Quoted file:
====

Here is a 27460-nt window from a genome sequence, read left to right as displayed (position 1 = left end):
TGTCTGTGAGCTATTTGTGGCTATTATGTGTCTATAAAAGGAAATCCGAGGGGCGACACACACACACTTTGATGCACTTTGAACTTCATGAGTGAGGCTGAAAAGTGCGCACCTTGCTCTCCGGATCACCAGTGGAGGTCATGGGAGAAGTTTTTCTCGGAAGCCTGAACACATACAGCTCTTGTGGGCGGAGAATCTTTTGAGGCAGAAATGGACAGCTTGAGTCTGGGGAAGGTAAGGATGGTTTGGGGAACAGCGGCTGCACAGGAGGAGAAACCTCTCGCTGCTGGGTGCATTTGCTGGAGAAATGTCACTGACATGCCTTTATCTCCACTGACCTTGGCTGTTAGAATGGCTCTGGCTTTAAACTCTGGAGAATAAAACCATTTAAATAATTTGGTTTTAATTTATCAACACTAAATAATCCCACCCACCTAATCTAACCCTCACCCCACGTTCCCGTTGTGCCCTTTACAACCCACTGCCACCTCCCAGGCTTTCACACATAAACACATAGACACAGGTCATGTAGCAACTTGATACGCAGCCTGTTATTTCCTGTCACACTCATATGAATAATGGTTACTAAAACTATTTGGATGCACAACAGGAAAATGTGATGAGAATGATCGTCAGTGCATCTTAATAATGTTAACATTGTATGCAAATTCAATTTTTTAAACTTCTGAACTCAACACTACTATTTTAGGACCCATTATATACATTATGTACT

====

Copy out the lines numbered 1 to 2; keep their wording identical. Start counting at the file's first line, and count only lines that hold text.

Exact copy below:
Here is a 27460-nt window from a genome sequence, read left to right as displayed (position 1 = left end):
TGTCTGTGAGCTATTTGTGGCTATTATGTGTCTATAAAAGGAAATCCGAGGGGCGACACACACACACTTTGATGCACTTTGAACTTCATGAGTGAGGCTGAAAAGTGCGCACCTTGCTCTCCGGATCACCAGTGGAGGTCATGGGAGAAGTTTTTCTCGGAAGCCTGAACACATACAGCTCTTGTGGGCGGAGAATCTTTTGAGGCAGAAATGGACAGCTTGAGTCTGGGGAAGGTAAGGATGGTTTGGGGAACAGCGGCTGCACAGGAGGAGAAACCTCTCGCTGCTGGGTGCATTTGCTGGAGAAATGTCACTGACATGCCTTTATCTCCACTGACCTTGGCTGTTAGAATGGCTCTGGCTTTAAACTCTGGAGAATAAAACCATTTAAATAATTTGGTTTTAATTTATCAACACTAAATAATCCCACCCACCTAATCTAACCCTCACCCCACGTTCCCGTTGTGCCCTTTACAACCCACTGCCACCTCCCAGGCTTTCACACATAAACACATAGACACAGGTCATGTAGCAACTTGATACGCAGCCTGTTATTTCCTGTCACACTCATATGAATAATGGTTACTAAAACTATTTGGATGCACAACAGGAAAATGTGATGAGAATGATCGTCAGTGCATCTTAATAATGTTAACATTGTATGCAAATTCAATTTTTTAAACTTCTGAACTCAACACTACTATTTTAGGACCCATTATATACATTATGTACT